What about the way game information is communicated to the fans, you ask? The main scoreboard is high atop the left-field bleachers, and it features a lovely, high-resolution video screen on one end, a black-and-white message board on the other and a newsy area in the middle with both teams’ line ups, a running line score and the other essential game data. On top of it all is a cute clock.

But that’s not the only way the team can communicate visually with its fans. The facing of the upper deck has those very-wide-and-very-short, extremely bright screens that are all the rage in new hockey arenas. Maybe hockey fans like them, but I find them to be obnoxious. There are also two cute, circular color screens at the front of an interesting sternwheeler-esque structure in right-center field (see the photo). These are used to show the faces of Reds players.

During the team’s first season in the park, patrons who went searching for the main souvenir shop ended up walking in circles without success. That’s because the store hadn’t been constructed yet. However, with the old stadium now out of the way, a roomy gift shop will soon arrive on the main level on the first-base side. In the meantime, fans are able to buy souvenirs from various stands and the smaller stores on the middle and upper levels.

The price of the tickets reflects the fact that this is a so-called “small-market” franchise. In other words, they are pretty reasonable for a Major League team. In fact, the most expensive ticket in the upper deck is only $16. And there is no shortage of ticket-price choices, as there are no fewer than 17 different types of seats in GABP, not counting the areas for groups (note that if you’re attending a night game, the setting sun will be in your eyes if you sit in left field, which is different than most other baseball parks). With all of these different ticket prices, I guess you could say there’s something for every budget.

Similarly, the prices for parking vary widely, with an average of $8 in lots about a block from the stadium.

In Conclusion

So is the Great American Ball Park a step up for the Reds franchise? Clearly the answer is yes. It’s a baseball-only facility with nice (not fantastic, but nice) views of the Ohio River, excellent sight lines, natural-grass playing surface and improved food choices. And perhaps best of all for the tax payers of Cincinnati, the construction came in (slightly) under budget. But is it among the best of the new ballparks in the Majors? ‘Fraid not. While my descriptions of the park might make it sound like there are a lot of novel design elements, it really isn’t that exceptional compared to the really superlative baseball facilities in Pittsburgh, Denver, San Francisco or Seattle — nor is the view quite as nice. One fan remarked to me that so much energy and money went into the new football stadium that the baseball facility ended up getting shortchanged. Perhaps this is true, because Paul Brown Stadium, just a mile to the west of GABP, is stunning.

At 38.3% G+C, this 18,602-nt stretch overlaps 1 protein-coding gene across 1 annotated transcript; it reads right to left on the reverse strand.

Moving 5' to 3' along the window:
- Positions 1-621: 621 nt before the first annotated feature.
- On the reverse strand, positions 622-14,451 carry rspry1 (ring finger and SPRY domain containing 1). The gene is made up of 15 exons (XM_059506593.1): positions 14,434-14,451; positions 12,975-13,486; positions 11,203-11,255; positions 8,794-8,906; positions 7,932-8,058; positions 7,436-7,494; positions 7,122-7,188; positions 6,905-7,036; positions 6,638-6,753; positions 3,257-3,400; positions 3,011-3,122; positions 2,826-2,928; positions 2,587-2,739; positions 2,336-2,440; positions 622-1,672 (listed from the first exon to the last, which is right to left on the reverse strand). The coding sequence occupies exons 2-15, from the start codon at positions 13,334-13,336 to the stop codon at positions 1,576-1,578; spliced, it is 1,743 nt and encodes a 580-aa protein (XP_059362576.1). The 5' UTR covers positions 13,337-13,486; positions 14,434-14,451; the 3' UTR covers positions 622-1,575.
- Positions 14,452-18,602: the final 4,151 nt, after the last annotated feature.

And, I hate to say, the scariness of getting to the parking lots after night games was another element that negatively impacted my assessment of the park.

Some of my complaints can’t be corrected, but some can … and my hope is that when all of the construction is complete around the park (including a large gift shop, team museum, more security and/or better walkways to the parking lots), attending a Reds game will truly be a safe, aesthetically pleasing occasion. Will the team compete again for a post-season berth anytime soon? Well … you can always eat dinner at The Machine Room and relive those old memories!